Report

IoT Global Ecosystem: April 2020 – Summary

IoT Global Ecosystem April 2020

This IoT Global Ecosystem Summary report is for general distribution. A detailed report with a full list of IoT networks is available for GSA Members and Associates.

As GSA consistently reports, it is the acceleration of the 3GPP technology ecosystem that determines the speed of adoption of mobile technologies. We see momentum building rapidly behind 3GPP-based IoT. 3GPP Release 13, finalised in June 2016, resulted in significant numbers of commercial service launches and trials and increasing device activity. Both 3GPP Release 14, finalised in June 2017 and Release 15, functionally frozen in March 2019, continue to enable improvements in networks and devices.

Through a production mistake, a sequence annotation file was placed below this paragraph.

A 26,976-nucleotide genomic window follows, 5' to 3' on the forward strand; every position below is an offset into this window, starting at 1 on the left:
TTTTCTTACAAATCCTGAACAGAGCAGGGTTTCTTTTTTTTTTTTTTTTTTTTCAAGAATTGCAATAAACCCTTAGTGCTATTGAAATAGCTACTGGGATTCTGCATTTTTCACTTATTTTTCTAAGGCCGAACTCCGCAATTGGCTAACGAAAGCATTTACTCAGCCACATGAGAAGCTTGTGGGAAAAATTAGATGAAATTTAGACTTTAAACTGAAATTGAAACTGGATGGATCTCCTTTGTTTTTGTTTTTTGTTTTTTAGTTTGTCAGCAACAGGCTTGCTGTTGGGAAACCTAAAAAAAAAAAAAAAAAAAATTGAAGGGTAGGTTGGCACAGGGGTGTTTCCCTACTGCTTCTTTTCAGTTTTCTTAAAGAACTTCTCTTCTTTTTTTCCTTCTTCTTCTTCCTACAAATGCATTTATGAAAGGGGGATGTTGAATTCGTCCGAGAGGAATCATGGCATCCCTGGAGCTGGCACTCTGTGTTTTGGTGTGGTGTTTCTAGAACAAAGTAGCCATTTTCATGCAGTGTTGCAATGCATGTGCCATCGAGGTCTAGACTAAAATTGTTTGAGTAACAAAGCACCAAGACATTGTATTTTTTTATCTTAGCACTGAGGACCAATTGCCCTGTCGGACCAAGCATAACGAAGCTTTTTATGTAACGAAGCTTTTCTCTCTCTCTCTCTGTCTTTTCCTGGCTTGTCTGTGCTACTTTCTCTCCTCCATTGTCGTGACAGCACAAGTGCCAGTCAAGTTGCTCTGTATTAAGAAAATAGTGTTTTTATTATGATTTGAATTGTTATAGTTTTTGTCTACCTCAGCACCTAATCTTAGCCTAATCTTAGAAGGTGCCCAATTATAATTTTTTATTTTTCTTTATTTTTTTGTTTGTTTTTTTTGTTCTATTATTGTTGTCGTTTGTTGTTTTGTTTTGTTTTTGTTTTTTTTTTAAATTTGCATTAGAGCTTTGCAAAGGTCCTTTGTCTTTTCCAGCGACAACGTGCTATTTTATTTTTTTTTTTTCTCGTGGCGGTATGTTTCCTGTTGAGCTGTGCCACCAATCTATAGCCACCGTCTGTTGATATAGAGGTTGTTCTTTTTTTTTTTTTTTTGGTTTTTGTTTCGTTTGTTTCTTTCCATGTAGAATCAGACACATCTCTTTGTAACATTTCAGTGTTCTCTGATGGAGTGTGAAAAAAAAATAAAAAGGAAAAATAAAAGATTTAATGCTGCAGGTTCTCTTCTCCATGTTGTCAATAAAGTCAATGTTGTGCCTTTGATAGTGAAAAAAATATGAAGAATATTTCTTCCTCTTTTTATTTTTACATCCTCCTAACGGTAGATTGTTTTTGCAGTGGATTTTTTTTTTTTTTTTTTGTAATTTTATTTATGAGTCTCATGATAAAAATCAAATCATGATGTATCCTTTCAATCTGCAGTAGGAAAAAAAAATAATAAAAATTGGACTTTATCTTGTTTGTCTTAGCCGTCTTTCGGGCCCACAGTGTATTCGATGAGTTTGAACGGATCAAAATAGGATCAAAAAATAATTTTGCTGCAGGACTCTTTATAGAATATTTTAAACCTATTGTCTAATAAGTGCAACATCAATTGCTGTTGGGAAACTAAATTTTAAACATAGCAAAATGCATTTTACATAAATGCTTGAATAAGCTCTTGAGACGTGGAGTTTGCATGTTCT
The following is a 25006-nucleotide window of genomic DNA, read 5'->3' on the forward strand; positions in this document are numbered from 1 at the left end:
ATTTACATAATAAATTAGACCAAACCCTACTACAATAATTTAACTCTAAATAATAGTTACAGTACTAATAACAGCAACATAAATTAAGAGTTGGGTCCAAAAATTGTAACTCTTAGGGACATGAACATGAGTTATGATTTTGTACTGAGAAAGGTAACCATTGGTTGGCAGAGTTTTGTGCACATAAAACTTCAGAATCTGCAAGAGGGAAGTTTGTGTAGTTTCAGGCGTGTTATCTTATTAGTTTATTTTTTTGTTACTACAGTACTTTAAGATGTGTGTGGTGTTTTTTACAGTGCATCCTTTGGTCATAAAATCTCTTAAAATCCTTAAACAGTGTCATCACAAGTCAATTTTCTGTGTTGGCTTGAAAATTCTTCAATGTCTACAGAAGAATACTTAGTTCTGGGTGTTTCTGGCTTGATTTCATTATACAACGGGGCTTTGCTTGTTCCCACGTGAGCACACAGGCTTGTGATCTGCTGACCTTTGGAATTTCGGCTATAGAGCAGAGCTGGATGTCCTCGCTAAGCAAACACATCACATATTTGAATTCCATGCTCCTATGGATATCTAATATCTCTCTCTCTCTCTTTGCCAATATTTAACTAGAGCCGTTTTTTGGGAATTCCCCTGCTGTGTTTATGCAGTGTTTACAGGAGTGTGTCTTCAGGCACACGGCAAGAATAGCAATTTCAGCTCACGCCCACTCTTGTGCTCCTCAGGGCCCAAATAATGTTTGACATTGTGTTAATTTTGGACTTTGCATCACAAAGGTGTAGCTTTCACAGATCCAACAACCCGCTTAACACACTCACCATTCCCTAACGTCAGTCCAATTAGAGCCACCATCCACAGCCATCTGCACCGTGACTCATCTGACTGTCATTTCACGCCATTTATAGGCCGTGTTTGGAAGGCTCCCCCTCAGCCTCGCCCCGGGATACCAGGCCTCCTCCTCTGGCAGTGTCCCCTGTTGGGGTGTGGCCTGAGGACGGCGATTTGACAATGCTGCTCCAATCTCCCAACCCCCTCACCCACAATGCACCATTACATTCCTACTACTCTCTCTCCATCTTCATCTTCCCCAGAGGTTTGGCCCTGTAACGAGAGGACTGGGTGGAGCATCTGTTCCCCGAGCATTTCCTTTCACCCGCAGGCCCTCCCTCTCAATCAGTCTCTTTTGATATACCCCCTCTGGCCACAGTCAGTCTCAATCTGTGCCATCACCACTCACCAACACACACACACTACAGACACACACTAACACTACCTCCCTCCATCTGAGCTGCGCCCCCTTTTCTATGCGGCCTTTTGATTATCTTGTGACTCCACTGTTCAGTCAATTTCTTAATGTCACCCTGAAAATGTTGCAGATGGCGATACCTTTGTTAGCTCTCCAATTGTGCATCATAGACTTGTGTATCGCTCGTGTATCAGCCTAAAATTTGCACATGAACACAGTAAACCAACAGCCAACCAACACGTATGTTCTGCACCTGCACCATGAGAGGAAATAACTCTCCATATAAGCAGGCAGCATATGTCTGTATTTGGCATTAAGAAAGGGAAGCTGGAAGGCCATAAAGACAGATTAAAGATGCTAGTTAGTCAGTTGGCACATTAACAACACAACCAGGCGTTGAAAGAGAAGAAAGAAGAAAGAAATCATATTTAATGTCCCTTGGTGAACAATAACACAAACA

IoT Equipment

IoT infrastructure, chipsets, modules and devices are now available from a range of companies: large and small, well-established and start-up.

The increasing size of the 3GPP ecosystem will further drive commercialisation of IoT, with mobile operators, infrastructure suppliers, chipset and module manufacturers, device companies and development and testing houses supporting new services.

Technology status

This report covers the 3GPP-standards-based Low Power Wide Area (LPWA) technologies for LTE. These include:

Narrowband IoT (NB-IoT) networks

LTE-MTC or LTE-eMTC networks, hereafter referred to as LTE-M networks.

The ultimate objective of the 3GPP’s IoT work has been to deliver specifications that enable low-cost device implementations with ultra-long battery life, using techniques for reduced complexity and power consumption and better support for use-cases where standard 3G/LTE coverage is poor, such as for meters and sensors in buildings, basements or in remote locations.